I meet Freezer Fred about halfway through a tour of outdoor retailer REI’s research and development lab, located at the company’s Kent, Washington headquarters. I’m immediately spooked, a reaction that becomes even more pronounced — and visceral — the moment I touch him.

Fred is a wired-up, pulsating 155-pound mannequin with a Frankensteinian vibe, wrapped snugly in a down sleeping bag and set within a coffin-like deep freezer. He has one job: to lie there and steadily radiate heat equal to that of a living human body. He has an artificial heart — a pump, actually — that circulates 15 gallons’ worth of warm water throughout his rubbery torso and legs to maintain a steady internal temperature of 98.6 degrees Fahrenheit.

His keeper, engineer Greg Dean, the senior manager of innovation and testing at REI Private Brands, describes Fred’s role with a disappointing lack of ghoulish delight: “We’re able to test the insulative qualities of down sleeping bags with him,” he notes, as I struggle to take my eyes off Fred. “If the temperature inside the freezer rises by a certain amount, we know the bag isn’t retaining the heat. You can touch him if you want.”

I hesitate — I’m not sure why, exactly — then reach in and place my hand on Fred’s shoulder. I’m startled by the sensation, the shock of recognition. Fred feels exactly as warm as a human body, which is patently obvious, but that becomes patently creepy when you consider how often in your life you touch something that looks sort of human but isn’t remotely alive — yet is precisely the temperature of an actual living person, which it’s not. Once I’m over the freaky novelty of the experience, I mull the missed opportunities Fred represents for REI — a fantastically weird kind of new body pillow, say, or maybe a car warmer for cold winter mornings. He at least deserves his own Instagram.

But Fred’s handlers are already pretty busy these days, given the overall energy in the lab, which is nicknamed “the Foundry” within REI. Though the 80-year-old company has produced its own products throughout most of its history — in addition to selling apparel, sleeping bags, climbing gear, boots, bikes and backpacks from other top-shelf manufacturers — it’s been pushing aggressively of late to fully tap its pronounced expertise in outdoor gear though its own in-house branded products. They’re now as innovative, durable, and smartly designed as anything else sold by REI.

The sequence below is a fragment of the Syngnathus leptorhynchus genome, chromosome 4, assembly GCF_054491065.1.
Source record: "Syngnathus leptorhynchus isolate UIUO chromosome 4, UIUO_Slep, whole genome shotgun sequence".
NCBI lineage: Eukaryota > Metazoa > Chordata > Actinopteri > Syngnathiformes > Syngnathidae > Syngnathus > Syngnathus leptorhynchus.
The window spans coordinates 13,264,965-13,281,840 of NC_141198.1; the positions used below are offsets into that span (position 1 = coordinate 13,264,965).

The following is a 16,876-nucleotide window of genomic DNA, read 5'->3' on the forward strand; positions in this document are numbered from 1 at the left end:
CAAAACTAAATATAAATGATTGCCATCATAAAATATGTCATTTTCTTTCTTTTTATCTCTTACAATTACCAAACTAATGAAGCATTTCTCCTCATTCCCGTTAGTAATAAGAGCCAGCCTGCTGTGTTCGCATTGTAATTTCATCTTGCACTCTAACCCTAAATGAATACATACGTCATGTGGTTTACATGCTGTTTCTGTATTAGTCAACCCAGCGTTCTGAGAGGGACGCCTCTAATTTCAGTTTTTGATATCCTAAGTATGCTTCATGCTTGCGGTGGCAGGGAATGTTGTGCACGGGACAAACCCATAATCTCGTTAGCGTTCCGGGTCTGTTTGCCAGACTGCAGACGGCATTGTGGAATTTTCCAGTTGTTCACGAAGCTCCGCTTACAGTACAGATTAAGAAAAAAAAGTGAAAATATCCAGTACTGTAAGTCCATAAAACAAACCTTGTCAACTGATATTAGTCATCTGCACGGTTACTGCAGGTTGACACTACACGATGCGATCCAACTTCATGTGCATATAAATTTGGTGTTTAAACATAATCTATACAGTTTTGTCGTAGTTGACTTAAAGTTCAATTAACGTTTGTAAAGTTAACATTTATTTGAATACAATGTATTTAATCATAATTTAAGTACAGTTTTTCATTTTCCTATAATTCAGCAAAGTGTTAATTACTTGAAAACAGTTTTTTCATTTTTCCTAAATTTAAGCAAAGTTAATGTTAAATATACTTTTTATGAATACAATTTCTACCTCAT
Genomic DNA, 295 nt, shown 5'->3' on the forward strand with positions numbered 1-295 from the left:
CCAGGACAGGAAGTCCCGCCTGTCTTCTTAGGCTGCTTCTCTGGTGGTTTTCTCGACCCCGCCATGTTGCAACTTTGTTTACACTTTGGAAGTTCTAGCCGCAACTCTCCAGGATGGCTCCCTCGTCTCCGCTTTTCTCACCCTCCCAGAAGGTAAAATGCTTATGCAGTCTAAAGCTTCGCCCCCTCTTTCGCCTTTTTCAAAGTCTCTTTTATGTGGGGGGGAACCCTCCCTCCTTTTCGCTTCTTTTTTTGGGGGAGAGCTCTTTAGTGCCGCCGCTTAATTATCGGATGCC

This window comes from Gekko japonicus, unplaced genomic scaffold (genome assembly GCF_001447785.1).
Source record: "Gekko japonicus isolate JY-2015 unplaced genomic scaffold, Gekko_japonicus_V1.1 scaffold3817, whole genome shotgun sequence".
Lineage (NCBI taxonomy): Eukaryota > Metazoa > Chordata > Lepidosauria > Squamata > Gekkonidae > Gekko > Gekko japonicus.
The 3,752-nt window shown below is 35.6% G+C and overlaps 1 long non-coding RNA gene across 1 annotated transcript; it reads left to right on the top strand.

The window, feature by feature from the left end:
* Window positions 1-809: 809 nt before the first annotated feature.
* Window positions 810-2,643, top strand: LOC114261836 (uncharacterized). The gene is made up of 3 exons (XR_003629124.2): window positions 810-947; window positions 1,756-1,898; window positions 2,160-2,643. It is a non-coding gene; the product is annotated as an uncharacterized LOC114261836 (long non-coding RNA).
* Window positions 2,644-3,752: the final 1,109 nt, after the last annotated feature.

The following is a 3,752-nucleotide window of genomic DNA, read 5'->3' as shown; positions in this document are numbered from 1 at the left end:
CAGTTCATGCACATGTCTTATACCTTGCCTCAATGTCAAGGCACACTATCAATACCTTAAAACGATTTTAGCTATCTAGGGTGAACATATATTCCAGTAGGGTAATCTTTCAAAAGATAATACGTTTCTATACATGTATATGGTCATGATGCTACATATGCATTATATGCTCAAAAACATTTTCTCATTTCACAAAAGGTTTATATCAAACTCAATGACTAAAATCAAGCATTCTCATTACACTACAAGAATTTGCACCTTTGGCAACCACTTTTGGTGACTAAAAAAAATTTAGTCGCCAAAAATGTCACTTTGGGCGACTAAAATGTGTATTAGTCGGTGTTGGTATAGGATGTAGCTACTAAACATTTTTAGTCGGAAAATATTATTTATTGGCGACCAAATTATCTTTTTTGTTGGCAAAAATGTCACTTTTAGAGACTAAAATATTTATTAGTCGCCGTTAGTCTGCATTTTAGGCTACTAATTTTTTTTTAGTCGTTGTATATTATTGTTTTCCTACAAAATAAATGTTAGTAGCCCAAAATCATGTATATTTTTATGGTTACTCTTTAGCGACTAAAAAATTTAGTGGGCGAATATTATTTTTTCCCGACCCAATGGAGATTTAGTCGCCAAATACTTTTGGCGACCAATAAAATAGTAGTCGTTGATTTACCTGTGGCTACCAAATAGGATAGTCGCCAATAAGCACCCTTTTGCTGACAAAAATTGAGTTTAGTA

In the Foundry, ideas for new products are born, developed, tested, honed and then advanced into production. The rapid-prototyping process they deploy involves everything from 3-D printing and computer-aided design, to evaluation and feedback from REI members, to customized testing via Freezer Fred and dozens of other technologies. The system allows the engineers to quickly develop product samples without having to commission the work from manufacturing partners overseas, which can result in a sluggish pace. Products that are closer to reality are tested and evaluated in third-party laboratories around the world, using equipment more elaborate than Freezer Fred, but what goes on in Kent simply helps REI move R&D forward far more briskly, via solid preliminary feedback and early-stage validation. REI gave us a behind-the-scenes tour of the Foundry for a glimpse into this process.

Product teams keep track of broader societal, cultural, and consumer trends in order to inspire product designs and even launch entirely new products.

Design teams create guiding principles for all products, to ensure they’re functionally maximized before entering production.

Prototyper Adam Kurth creates soft-goods samples for evaluation — though all employees of the Foundry are encouraged to make and prototype products as part of the development process.